Blouse, may have ditched the synths and drum machines of its 2011 debut self-titled album with new Captured Tracks full-length, Imperium, but the sound remains as hazy and dreamy as ever. Now it’s just backed by rippling reverb and distortion.
The misty Portland, Ore. dreampop trio makes siren calls that would entice a shipwrecked sailor, floating endlessly in a gurgling oceanic abyss. See? Wistful. Check first single, “A Feeling Like This” or next track “No Shelter” for that particular mental imagery. It’s all there, the swashing of fuzz, the wide open minimalism à la xx, the delicate, teetering vocal tracks, and an uneasy feeling of isolation.
I asked Blouse frontperson Charlie Hilton about the band’s new album, the local Portland music scene, going synth-less, and the albums they bonded over:
SFBG How did Blouse first come together?
CH Three years ago, I moved to Portland from LA and met Patrick in an intro design class at PSU. We became friends almost immediately and he started giving me rides home from school. We were always talking about music, about the bands we’d been involved in, about what we liked. Eventually we decided to play together in my living room a few nights a week.
I’d been writing since middle school, so I shared some of my recent work with him. We also worked on new songs, recording them on Garageband as we went, until his friend Jake heard the demos and thought we should all record together. Jake had produced some really great records, and he and Patrick had been in bands together in the past.
We felt a weird kind of urgency to do something together, so we went to a place called Jackpot Studios for two days, hung out, and worked on the songs. We decided on a band name, finished two tracks, and posted them on the Internet. It was only a couple of months later that we signed with Captured Tracks.
SFBG What songs or albums by other artists have you bonded over as a group?
CH The Dream Syndicate, Days of Wine and Roses. I had never met anyone who loved that record like I did, and then I saw it propped up at their house. It’s funny how that can make you trust a person.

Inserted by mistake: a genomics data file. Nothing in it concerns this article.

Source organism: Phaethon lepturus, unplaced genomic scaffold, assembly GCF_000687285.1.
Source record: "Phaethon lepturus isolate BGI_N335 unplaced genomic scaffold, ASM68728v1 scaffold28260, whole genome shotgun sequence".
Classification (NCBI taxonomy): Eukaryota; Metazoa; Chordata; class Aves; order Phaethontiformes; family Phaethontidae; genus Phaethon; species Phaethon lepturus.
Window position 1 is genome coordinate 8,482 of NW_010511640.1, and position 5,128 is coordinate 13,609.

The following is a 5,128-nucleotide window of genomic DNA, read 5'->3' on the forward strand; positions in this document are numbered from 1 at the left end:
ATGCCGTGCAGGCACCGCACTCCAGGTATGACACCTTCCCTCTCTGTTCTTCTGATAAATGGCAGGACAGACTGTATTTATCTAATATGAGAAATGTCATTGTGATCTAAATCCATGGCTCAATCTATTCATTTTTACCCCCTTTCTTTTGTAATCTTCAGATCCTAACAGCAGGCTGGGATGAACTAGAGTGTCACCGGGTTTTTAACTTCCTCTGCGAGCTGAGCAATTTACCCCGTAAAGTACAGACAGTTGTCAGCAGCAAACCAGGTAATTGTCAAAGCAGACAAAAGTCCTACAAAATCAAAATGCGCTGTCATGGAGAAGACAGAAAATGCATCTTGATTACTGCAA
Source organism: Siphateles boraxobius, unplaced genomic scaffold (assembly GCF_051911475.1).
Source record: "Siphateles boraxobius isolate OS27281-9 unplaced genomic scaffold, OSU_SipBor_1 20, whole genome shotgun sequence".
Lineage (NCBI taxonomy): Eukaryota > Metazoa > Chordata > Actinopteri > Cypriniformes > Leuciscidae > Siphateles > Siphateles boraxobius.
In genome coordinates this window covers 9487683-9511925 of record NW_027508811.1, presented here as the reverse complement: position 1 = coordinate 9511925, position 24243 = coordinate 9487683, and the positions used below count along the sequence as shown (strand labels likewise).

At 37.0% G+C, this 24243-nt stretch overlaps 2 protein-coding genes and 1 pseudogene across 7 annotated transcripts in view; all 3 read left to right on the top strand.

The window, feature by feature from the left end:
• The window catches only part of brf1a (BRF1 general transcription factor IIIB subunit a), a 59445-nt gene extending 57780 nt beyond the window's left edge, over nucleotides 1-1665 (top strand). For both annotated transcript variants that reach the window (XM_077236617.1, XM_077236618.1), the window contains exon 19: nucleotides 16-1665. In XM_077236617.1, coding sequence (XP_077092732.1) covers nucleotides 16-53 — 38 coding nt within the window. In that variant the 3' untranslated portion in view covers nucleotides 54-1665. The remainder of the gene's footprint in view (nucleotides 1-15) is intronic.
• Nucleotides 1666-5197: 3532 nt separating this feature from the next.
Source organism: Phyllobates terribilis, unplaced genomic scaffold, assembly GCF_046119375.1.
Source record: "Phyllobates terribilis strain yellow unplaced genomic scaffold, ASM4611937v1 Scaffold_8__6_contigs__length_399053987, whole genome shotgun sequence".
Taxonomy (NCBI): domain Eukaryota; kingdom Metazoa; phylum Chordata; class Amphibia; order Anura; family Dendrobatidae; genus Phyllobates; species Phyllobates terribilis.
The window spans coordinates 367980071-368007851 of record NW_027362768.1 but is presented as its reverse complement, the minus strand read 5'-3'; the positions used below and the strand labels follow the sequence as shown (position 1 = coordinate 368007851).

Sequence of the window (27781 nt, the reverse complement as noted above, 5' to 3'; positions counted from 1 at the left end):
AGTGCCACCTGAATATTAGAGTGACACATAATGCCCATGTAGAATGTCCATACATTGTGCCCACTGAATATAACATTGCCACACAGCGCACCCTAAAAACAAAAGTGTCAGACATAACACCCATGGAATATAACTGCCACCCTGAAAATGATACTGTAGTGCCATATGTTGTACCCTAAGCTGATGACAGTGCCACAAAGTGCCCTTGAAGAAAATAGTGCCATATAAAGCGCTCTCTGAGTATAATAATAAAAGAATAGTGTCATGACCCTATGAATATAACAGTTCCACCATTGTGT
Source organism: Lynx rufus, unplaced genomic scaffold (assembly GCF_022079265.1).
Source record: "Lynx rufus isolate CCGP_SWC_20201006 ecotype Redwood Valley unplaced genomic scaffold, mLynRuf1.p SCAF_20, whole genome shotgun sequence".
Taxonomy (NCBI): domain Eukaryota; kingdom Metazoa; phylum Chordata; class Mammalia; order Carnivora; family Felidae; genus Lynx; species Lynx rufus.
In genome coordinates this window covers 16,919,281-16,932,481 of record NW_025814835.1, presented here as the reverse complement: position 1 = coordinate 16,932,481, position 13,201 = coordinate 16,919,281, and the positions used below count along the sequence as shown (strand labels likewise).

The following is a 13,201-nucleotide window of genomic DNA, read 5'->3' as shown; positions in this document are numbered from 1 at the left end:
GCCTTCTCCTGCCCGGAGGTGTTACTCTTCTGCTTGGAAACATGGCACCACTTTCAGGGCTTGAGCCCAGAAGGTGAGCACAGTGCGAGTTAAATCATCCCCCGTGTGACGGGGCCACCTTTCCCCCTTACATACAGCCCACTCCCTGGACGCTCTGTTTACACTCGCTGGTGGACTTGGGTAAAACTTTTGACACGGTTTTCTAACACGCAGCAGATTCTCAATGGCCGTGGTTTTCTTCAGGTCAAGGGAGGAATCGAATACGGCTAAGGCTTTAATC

SFBG Why the shift from synths to a more guitar-focused sound on new album, Imperium?
CH We like guitars a lot and it was fun to see what we sounded like without the synths, to see whether or not we could remain ourselves.
SFBG Can you tell me about writing the song “No Shelter” off Imperium?
CH I was feeling really terrible at the time, for no reason. My husband and I had just bought a cabin in the mountains, and all I wanted to do was be there, away from everything and everybody. I was getting very addicted to this place in the forest, and I realized that I was using it to escape the dread inside me. Writing that song was just about coming to terms with that feeling, recognizing that it was there and that I couldn’t really get away from it.
SFBG What inspired first single “A Feeling Like This?”
CH A mushroom trip in a white room.
SFBG Do you feel part of a Portland music community? Who are your closest contemporaries music-wise, in Portland and beyond?
CH Yes. I have so many friends in bands that I love. Wampire, WL, Unknown Mortal Orchestra, Industrial Park, Hausu, Vice Device, Concrete Floor, Litanic Mask — just to name a few.
SFBG What’s the most common misconception about Blouse?
CH That we all live together in the warehouse where we record music. I don’t mind if people keep thinking that. It sounds fun. But no, we don’t really. There’s no shower.
SFBG Anything you’re looking forward to on this West Coast tour?
CH I’m from LA so I always love going home to play Part Time Punks. Michael Stock was my favorite DJ when I lived there, so it was an absolute pleasure to meet him and do a session with KXLU last year. We’ll be doing another one this time. I’m excited.
SFBG Is there anything else you’d like people to know about your band?
CH We’re very Polish.